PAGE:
Argentina coach Diego Maradona feels mistreated and persecuted but says he is focussing on his job, family and the support of "ordinary people."
Maradona, who will appear before a FIFA disciplinary committee in Zurich on Sunday over his foul-mouthed rant after last month's World Cup qualifier in Uruguay, told Spain's Marca newspaper that many people were out to get him.
"Much worse things have been said and there are people who do terrible things in soccer...," the paper quoted Maradona as saying in an interview conducted in Madrid on Wednesday.
"I am taking refuge in my team, my family, my daughters and in ordinary people from the street," added the 49-year-old.
"Lest nobody forget, people in Argentina, from the street, are showing me a lot of affection, they greet me and love me just like always.
"And I am focussing on that, on the people without microphones, not on what the media says."
Maradona could be sidelined from matches in next year's finals in South Africa if FIFA decide to hand down a stadium ban for his outburst at the end of the 1-0 win that guaranteed Argentina a place at the tournament.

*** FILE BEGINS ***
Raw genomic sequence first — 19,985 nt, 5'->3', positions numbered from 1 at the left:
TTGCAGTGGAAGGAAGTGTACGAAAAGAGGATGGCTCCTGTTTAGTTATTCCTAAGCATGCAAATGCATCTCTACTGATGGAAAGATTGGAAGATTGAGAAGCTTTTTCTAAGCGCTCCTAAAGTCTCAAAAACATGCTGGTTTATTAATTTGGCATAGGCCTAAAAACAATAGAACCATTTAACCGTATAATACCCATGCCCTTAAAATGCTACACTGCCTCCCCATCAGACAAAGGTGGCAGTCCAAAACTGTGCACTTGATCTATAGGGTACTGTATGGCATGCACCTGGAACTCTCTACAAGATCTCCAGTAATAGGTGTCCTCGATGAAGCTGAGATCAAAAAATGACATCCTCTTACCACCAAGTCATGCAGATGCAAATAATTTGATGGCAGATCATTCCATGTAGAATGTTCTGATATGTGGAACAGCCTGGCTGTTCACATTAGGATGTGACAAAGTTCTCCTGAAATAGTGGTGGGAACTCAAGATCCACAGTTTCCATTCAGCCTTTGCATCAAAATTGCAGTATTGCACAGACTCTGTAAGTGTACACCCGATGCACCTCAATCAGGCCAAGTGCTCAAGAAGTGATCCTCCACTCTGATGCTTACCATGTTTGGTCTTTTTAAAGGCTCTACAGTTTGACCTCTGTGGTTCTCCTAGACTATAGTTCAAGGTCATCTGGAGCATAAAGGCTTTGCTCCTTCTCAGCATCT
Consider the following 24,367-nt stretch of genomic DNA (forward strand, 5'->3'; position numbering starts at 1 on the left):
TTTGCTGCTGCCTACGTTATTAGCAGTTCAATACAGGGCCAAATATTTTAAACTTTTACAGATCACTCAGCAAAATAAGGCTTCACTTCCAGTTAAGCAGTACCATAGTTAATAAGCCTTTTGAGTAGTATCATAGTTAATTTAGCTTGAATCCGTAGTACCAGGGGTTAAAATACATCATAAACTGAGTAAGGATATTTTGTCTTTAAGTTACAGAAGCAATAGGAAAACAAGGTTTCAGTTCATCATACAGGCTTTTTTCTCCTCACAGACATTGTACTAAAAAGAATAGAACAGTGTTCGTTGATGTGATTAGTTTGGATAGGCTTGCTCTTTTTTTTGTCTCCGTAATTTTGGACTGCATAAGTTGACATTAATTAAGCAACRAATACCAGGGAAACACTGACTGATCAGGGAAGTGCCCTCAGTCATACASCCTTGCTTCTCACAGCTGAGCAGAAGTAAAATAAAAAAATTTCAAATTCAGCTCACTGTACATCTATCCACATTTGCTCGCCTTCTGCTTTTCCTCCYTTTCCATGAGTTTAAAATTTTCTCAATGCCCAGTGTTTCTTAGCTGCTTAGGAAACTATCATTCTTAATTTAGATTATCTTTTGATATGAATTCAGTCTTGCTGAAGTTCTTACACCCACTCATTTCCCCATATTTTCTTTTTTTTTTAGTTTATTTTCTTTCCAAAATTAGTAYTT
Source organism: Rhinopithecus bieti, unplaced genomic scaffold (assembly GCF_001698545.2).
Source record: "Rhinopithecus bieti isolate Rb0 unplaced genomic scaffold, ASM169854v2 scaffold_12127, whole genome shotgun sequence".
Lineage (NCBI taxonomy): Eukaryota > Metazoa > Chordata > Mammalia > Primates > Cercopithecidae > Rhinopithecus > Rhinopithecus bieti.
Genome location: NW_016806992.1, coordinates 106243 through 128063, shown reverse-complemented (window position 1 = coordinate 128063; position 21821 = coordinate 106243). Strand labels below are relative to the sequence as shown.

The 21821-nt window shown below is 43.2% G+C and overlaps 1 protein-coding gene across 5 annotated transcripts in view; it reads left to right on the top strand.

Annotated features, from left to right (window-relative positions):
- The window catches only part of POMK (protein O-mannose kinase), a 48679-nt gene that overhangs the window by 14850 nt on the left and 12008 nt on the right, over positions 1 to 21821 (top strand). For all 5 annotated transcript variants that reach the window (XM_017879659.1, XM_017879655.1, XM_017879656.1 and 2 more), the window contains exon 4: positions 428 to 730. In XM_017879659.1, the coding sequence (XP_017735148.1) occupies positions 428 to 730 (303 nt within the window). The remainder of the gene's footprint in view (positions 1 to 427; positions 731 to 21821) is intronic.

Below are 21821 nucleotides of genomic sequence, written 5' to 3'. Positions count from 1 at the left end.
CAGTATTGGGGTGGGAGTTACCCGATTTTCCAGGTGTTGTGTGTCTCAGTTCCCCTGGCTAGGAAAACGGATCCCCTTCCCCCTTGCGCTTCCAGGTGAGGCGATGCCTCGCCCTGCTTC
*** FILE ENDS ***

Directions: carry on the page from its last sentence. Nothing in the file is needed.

Maradona rounded on his critics immediately after the final whistle in Montevideo, unleashing a stream of invective when interviewed on the touchline and another outburst in a post-match media conference broadcast live on several television networks.
FIFA President Sepp Blatter announced two days later that disciplinary proceedings would be opened.
"If anyone wants to take it badly, then let them take it badly," Maradona told Marca.
"I said what I said and that's where we stand. Sunday I will go and say what I have to say to FIFA and that'll be that."
The volatile 1986 World Cup winner had been heavily criticised for defeats to Bolivia, Ecuador, Brazil and Paraguay that took Argentina to the brink of failing to reach the World Cup finals for the first time since 1970.
The Argentina Football Federation has sent a report to FIFA, saying: "Maradona was acting in a state of violent emotion over arguments with journalists in the days before the match."
Maradona compared his situation with that of Mexico coach Javier Aguirre, who was banned for three matches by regional soccer body CONCACAF in July after clashing with Panama midfielder Ricardo Phillips during a Gold Cup group match.
"I say, as a joke, that if I had done that flying kick that Aguirre did against Panama they would sentence me to life imprisonment," he said.